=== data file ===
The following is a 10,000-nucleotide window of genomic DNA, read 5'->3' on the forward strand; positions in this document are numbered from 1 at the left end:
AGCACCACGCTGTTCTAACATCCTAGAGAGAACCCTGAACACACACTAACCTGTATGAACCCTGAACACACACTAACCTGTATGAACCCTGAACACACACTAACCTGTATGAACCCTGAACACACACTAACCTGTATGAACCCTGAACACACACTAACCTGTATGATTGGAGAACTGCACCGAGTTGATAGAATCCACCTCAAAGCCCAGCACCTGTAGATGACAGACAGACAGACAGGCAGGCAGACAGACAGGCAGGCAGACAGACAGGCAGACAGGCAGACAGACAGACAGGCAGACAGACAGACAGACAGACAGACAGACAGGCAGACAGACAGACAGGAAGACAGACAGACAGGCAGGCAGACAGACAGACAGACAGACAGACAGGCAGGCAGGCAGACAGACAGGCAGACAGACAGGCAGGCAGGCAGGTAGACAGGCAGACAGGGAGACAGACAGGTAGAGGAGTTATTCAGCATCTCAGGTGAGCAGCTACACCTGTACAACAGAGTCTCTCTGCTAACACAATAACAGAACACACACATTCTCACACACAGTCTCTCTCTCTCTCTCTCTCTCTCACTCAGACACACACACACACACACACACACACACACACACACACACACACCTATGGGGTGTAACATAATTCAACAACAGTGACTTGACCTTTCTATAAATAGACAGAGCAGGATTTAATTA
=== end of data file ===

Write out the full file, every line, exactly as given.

The following is a 10,000-nucleotide window of genomic DNA, read 5'->3' on the forward strand; positions in this document are numbered from 1 at the left end:
AGCACCACGCTGTTCTAACATCCTAGAGAGAACCCTGAACACACACTAACCTGTATGAACCCTGAACACACACTAACCTGTATGAACCCTGAACACACACTAACCTGTATGAACCCTGAACACACACTAACCTGTATGAACCCTGAACACACACTAACCTGTATGATTGGAGAACTGCACCGAGTTGATAGAATCCACCTCAAAGCCCAGCACCTGTAGATGACAGACAGACAGACAGGCAGGCAGACAGACAGGCAGGCAGACAGACAGGCAGACAGGCAGACAGACAGACAGGCAGACAGACAGACAGACAGACAGACAGACAGGCAGACAGACAGACAGGAAGACAGACAGACAGGCAGGCAGACAGACAGACAGACAGACAGACAGGCAGGCAGGCAGACAGACAGGCAGACAGACAGGCAGGCAGGCAGGTAGACAGGCAGACAGGGAGACAGACAGGTAGAGGAGTTATTCAGCATCTCAGGTGAGCAGCTACACCTGTACAACAGAGTCTCTCTGCTAACACAATAACAGAACACACACATTCTCACACACAGTCTCTCTCTCTCTCTCTCTCTCTCACTCAGACACACACACACACACACACACACACACACACACACACACACACCTATGGGGTGTAACATAATTCAACAACAGTGACTTGACCTTTCTATAAATAGACAGAGCAGGATTTAATTA